Spencer Cox, an AIDS activist who played a key role in the development of effective antiretroviral therapy, died of AIDS-related causes at a New York City Hospital Tuesday, December 18. He was 44.
Mr. Cox was a member of ACT UP/New York's Treatment and Data Committee and a co-founder of its offshoot, the Treatment Action Group, at a time when activists, doctors, and researchers alike were teaching themselves about HIV and its treatment.
"The significance of Spencer's contributions to HIV treatment research is immeasurable," said Tim Horn, TAG's new HIV project director. "Not only did he apply his genius and perseverance to ensure speedy access to desperately needed antiretrovirals, he made sure we had the sound, scientific data necessary to make informed treatment decisions."
Patrick Spencer Cox was born March 10, 1968, near Atlanta. Escaping Georgia's homophobic climate, he studied theater and literature at Bennington College in Vermont. Throughout his life he was an avid fan of theater and movies, often regaling friends with impressions of stage and screen divas.
Mr. Cox moved to New York as a teenager in the late 1980s and was diagnosed with HIV soon thereafter. He worked as an intern and later on the staff of amfAR and co-founded the Community Research Initiative on AIDS (now the AIDS Community Research Initiative of America).
As a member of ACT UP/NY and TAG, Mr. Cox helped push HIV protease inhibitors through the development pipeline, as portrayed in the documentary How to Survive a Plague, which has been short-listed for a possible Oscar nomination.
"I'm still amazed how young he was during the ACT UP and TAG years, meeting with the likes of [National Institute of Allergy and Infectious Diseases head Anthony] Fauci and [former National Institute of Health director Harold] Varmus, and blowing their socks off," TAG co-founder Peter Staley told the Bay Area Reporter . "But mostly I'll remember his dark humor, which helped us all handle those years a little easier."
Mr. Cox developed a novel clinical trial protocol for testing HIV protease inhibitors, in which participants added either a new medication or a placebo to a background regimen of any existing drugs. The trial design was controversial, as some felt it was unethical not to give all participants the new drugs. But the first such trial was able to show a 50 percent reduction in deaths over six months.
"Spencer reminded us that faster answers to treatment questions are not always the best," said former ACT UP/Golden Gate member Virg Parks.
Life after TAG
Mr. Cox's later life and death exemplified the fate of many activists and people with AIDS who largely recovered their health but found it difficult to resume normal lives after witnessing so much death, or to find equally meaningful work.
Mr. Cox left TAG in 1999, enduring a period of serious illness and living on disability. He had periodic bouts of methamphetamine use, went on and off antiretroviral treatment, developed resistant virus, and came down with AIDS-related symptoms attributed to inconsistent therapy.
Around 2005 Mr. Cox founded the Medius Institute for Gay Men's Health, a think tank focusing on emotional issues including depression and substance use. The institute folded due to lack of financial support, but he continued to do freelance writing on topics such as post-traumatic stress and survivor guilt.
"[M]aybe once in a while, we need to stop and remember what happened to us," he wrote in the June 2006 issue of Po z. "Maybe if we made some room for our sadness, we wouldn't be so depressed."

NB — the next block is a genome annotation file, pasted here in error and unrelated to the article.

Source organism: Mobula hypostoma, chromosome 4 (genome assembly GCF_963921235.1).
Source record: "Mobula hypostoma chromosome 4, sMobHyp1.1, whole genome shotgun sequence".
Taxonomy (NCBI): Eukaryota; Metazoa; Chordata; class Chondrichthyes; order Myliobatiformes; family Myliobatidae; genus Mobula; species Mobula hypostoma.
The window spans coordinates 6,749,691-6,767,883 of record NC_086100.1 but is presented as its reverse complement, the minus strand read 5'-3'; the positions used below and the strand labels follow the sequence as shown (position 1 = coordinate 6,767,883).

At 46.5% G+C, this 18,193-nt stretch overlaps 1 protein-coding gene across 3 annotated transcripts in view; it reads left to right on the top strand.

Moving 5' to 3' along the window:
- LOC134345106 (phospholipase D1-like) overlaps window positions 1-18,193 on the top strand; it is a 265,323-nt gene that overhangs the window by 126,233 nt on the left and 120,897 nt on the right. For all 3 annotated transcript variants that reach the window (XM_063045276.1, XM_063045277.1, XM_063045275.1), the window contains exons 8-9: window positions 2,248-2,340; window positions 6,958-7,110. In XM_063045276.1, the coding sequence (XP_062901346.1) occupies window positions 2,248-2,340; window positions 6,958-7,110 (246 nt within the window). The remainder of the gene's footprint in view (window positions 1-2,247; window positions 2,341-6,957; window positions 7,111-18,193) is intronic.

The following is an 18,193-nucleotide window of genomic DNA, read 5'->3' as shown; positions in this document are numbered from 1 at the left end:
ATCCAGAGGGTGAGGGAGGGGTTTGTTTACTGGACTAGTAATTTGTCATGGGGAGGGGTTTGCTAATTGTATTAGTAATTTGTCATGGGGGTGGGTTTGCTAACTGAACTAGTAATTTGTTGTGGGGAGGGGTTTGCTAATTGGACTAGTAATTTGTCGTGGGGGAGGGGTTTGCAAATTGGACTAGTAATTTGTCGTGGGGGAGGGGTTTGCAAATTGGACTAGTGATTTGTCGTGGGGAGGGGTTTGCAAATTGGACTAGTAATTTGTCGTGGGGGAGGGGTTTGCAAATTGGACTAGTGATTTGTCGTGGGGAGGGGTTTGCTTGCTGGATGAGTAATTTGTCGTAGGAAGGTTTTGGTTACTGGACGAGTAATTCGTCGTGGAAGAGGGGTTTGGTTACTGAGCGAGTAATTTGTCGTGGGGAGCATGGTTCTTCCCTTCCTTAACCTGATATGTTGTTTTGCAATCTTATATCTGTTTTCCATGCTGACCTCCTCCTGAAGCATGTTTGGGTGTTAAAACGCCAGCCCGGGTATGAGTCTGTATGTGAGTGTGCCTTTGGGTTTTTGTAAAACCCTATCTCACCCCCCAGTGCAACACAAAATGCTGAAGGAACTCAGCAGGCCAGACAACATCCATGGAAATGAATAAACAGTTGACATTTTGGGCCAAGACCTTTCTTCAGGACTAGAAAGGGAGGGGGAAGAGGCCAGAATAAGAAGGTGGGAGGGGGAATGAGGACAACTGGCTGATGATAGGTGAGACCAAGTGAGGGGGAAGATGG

Mr. Cox had returned to Georgia, but found that the political climate remained oppressive. In recent years he spent increasing amounts of time on news and social media websites such as Gawker and Facebook, offering irascible argument, biting wit, and pictures of bulldog puppies.
In the months before his death Mr. Cox was back in New York, where he participated in events surrounding How to Survive a Plague . His death last week was attributed to AIDS-related causes, but many friends and fellow activists blamed a legacy of despair.
"Spencer died of despair, racism, homophobia, AIDS-phobia, and a host of other ills that afflict our country and our world," TAG co-founder and current director Mark Harrington wrote in a memorial statement. "He saved millions of lives, but could not save his own."
Local advocates also mourned his death.
"History will remember Spencer as a hero of the AIDS activist movement, and likely everyone who knew him will remember him also as a casualty – not just of AIDS, but of being present during the most difficult years of the epidemic," said Brenda Lein, program manager for the Delaney AIDS Research Enterprise at UCSF.
But Mr. Cox emphasized the pleasure as well as the pain of the early AIDS years. In an October Poz blog entry commenting on the film – which has helped spur an ACT UP revival – he recalled "the sheer joy inherent in the whole thing."
"If I have one piece of advice for young, aspiring activists, it is to always hold on to the joy, always make it fun," he wrote. "If you lose that, you have lost the whole battle."
"The loss and mourning of Spencer Cox calls upon activists to find sustainable and joyous ways to engage in political work," Alan Guttirez, a member of the new ACT UP/San Francisco, told the B.A.R. "Spencer is leaving us with an obligation to de-stigmatize drug use and enhance the life opportunities of people living with HIV."
Mr. Cox is survived by his mother and brother. A memorial service will be held Sunday, January 20, at 3 p.m. at the Cutting Room, 44 East 32nd Street in New York. Donations in his memory may be made to the Ali Forney Center (http://tinyurl.com/bokz8e4), Broadway Cares/Equity Fights AIDS ( http://www.broadwaycares.org/donate), or HeavenSent Bulldog Rescue ( http://www.heavensentbulldogrescue.com).